Across the US, immigrant communities have long objected to the 287g program, which allows local police to enforce federal immigration laws. Despite allegations of racial profiling and human rights abuses, the Obama Administration is expanding the program. FSRN’s Tanya Snyder has more.


Lawmakers push to add immigration questions to US census
As the Federal government prepares for the 2010 US census, many lawmakers and advocacy groups are focusing on how the census will count immigrants.

Latino community leaders see the US Census as an opportunity to showcase Latino power by proving the size of their community. It’s also important for getting federal funds for programs that serve their needs. But some immigrants are afraid to talk to government officials, for fear their immigration status will be discovered.  The census has never asked about immigration status – until now.

Some Republican lawmakers, like North Carolina Republican Virginia Foxx, have introduced legislation requiring Census officials to determine who is in the country illegally. Foxx says the idea is not to deport anyone, it is just so congressional districts can be drawn based on legal voters, and not just residents.

“I think that there are districts out in California that have half the number of voters that I have in my district, but they have a lot of illegals in the district. I think the Census should clarify whether you’re here legally or illegally.”

The legislation has been modified in the Senate to inquire only about citizenship and not legal status. Six former Census directors issued a joint statement opposing the bill, saying they were “deeply troubled” about adding an untested question only six months before the census is set to begin.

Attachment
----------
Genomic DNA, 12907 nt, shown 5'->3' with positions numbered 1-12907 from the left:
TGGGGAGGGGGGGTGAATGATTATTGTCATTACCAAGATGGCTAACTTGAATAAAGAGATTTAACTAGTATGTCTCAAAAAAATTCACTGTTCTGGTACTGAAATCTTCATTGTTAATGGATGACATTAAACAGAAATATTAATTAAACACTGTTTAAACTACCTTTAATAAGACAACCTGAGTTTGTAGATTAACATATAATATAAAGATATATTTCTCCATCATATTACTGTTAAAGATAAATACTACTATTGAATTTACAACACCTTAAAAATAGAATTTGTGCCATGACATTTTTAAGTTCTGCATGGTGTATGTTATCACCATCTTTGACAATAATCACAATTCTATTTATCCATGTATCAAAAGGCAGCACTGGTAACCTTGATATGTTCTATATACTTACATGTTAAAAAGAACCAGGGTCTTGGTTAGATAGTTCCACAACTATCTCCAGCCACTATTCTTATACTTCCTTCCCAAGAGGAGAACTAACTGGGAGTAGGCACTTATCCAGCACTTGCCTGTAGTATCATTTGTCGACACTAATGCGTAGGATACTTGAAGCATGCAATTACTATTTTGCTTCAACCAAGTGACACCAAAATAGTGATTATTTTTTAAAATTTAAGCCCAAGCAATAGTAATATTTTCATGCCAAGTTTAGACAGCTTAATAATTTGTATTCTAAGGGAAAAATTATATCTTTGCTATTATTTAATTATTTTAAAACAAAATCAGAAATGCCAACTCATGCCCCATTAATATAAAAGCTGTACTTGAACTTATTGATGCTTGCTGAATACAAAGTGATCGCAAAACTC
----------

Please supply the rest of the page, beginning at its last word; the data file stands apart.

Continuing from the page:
Louisiana judge denies marriage certificates for interracial couples
Media outlets around the country are reporting on the case of a Louisiana judge who refused to marry an interracial couple.  Justice of the Peace Keith Bardwell recently denied a marriage certificate to Terence McKay, a black man from Hammond Lousiana and his white fiance Beth Humphrey.
Bardwell told the local paper, the Hammond Star, that he won’t perform interracial marriages because “the children will later suffer.’’

Bardwell, a white man, said he has refused to marry about four interracial couples over the last 2 1/2 years.  Civil rights groups are outraged and some are calling on Bardwell to resign.  FSRN spoke with Marjorie Esman, the executive director of the ACLU’s Louisiana office.


UN World Food Program faces funding crisis
Today is World Food Day and the UN has been hosting a summit this week in Rome. Leaders are discussing ways to address food security with regards to climate change, internal conflict and migration, amongst others.

Today we are going to examine how food security  relates to two issues. Later we’ll go to Argentina, where small farmers are protesting genetically modified crops. But first, we’re going to look at food aid.

Disasters have recently struck countries across Asia, but after the world’s attention moves away a great need still remains. The most immediate, of course, is food. The World Food Program is the UN agency that targets hunger. They are often the first to get to the scene to offer food to those affected. But funding for the agency has declined sharply since food riots last year drew attention to the problem and the World Food Program faces a $3 billion dollar gap in funding for 2009.
FSRN’s Dorian Merina spoke with Bettina Luescher, the chief spokesperson for the World Food Programme in North America.


Argentina farmers fight soy industry monoculture
And now we go to Argentina, a country that has often been described as South America’s bread basket because it once produced  grain and beef for much of the region. But with the transgenic soy boom the nation has shifted to a mono culture production that has displaced traditional food production and small farmers. FSRN’s Marie Trigona reports from Buenos Aires.